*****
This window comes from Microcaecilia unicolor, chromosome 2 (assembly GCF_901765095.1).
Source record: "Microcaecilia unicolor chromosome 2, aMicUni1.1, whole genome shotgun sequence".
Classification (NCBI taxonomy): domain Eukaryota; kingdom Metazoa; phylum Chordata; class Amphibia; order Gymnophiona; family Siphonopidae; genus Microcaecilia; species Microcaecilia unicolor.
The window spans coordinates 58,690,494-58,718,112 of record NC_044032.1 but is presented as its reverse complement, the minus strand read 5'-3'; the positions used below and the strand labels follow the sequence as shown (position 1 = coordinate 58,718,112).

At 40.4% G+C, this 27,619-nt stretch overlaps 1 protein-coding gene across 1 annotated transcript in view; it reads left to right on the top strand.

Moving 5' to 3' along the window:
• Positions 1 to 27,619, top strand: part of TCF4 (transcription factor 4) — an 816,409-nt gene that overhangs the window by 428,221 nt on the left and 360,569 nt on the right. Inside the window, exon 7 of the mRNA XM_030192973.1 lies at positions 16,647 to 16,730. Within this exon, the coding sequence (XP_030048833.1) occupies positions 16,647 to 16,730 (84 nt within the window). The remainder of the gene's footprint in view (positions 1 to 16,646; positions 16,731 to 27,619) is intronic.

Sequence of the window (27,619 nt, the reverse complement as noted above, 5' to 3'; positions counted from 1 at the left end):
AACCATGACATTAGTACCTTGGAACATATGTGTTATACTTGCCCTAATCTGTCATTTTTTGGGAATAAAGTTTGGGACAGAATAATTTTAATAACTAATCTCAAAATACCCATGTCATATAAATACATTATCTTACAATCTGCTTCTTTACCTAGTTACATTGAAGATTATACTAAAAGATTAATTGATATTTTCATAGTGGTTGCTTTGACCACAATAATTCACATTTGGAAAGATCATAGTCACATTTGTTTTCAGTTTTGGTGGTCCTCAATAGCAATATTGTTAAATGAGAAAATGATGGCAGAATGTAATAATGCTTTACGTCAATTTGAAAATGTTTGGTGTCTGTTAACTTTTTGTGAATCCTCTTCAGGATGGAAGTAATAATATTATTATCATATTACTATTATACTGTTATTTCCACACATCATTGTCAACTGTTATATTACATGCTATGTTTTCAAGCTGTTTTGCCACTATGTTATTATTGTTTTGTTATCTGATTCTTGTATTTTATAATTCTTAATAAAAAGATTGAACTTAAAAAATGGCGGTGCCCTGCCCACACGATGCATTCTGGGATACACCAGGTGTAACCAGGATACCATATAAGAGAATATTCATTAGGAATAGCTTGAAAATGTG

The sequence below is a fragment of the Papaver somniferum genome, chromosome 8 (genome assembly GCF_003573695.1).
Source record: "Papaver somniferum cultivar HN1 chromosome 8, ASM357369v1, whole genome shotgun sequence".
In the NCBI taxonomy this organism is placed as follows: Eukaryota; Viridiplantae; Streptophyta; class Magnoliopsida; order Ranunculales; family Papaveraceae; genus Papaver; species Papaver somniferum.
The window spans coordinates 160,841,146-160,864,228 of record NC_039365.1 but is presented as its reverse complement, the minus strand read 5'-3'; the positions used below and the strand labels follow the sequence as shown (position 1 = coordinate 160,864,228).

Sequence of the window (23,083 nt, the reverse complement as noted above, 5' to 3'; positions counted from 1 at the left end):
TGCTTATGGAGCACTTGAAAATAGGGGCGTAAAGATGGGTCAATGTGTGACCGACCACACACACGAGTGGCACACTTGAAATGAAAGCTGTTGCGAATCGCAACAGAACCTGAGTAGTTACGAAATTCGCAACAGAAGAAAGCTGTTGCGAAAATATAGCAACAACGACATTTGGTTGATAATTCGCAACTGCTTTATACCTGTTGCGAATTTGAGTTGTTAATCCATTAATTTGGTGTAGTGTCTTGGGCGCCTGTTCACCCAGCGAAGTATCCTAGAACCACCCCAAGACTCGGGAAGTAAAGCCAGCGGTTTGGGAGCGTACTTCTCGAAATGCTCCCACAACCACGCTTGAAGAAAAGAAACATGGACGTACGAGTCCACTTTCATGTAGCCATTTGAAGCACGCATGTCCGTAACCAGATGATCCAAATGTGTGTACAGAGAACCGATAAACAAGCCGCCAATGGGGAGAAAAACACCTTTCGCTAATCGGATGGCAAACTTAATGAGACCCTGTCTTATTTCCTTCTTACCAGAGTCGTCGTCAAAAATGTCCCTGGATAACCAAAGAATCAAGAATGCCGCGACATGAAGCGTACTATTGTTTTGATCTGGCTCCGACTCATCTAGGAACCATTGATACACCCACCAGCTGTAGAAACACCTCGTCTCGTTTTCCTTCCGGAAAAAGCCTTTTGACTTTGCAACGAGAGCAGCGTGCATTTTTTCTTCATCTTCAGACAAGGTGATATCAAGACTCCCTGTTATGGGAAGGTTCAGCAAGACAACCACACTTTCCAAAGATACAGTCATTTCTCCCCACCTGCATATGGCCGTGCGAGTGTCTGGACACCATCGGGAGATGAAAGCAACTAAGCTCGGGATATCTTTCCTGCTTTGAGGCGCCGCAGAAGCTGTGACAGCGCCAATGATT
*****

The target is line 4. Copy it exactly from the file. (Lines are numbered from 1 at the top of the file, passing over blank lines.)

The window spans coordinates 58,690,494-58,718,112 of record NC_044032.1 but is presented as its reverse complement, the minus strand read 5'-3'; the positions used below and the strand labels follow the sequence as shown (position 1 = coordinate 58,718,112).